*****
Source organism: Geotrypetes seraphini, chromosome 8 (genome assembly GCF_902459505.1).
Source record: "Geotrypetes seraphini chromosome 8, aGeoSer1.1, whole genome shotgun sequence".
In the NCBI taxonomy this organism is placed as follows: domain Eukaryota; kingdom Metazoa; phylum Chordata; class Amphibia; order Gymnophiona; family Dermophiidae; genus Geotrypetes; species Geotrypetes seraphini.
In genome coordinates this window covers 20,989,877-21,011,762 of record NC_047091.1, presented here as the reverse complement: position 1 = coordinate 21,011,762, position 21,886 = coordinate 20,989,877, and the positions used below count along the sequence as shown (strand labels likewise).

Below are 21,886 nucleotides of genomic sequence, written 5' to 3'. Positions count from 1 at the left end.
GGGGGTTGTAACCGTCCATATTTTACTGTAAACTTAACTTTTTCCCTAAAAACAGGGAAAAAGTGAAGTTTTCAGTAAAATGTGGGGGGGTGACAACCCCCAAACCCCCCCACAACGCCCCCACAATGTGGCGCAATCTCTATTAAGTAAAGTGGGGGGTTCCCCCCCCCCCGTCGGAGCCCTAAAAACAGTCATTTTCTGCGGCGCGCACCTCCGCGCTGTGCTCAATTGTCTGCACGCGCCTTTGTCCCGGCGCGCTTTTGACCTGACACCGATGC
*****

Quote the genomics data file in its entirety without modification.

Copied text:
Source organism: Geotrypetes seraphini, chromosome 8 (genome assembly GCF_902459505.1).
Source record: "Geotrypetes seraphini chromosome 8, aGeoSer1.1, whole genome shotgun sequence".
In the NCBI taxonomy this organism is placed as follows: domain Eukaryota; kingdom Metazoa; phylum Chordata; class Amphibia; order Gymnophiona; family Dermophiidae; genus Geotrypetes; species Geotrypetes seraphini.
In genome coordinates this window covers 20,989,877-21,011,762 of record NC_047091.1, presented here as the reverse complement: position 1 = coordinate 21,011,762, position 21,886 = coordinate 20,989,877, and the positions used below count along the sequence as shown (strand labels likewise).

Below are 21,886 nucleotides of genomic sequence, written 5' to 3'. Positions count from 1 at the left end.
GGGGGTTGTAACCGTCCATATTTTACTGTAAACTTAACTTTTTCCCTAAAAACAGGGAAAAAGTGAAGTTTTCAGTAAAATGTGGGGGGGTGACAACCCCCAAACCCCCCCACAACGCCCCCACAATGTGGCGCAATCTCTATTAAGTAAAGTGGGGGGTTCCCCCCCCCCCGTCGGAGCCCTAAAAACAGTCATTTTCTGCGGCGCGCACCTCCGCGCTGTGCTCAATTGTCTGCACGCGCCTTTGTCCCGGCGCGCTTTTGACCTGACACCGATGC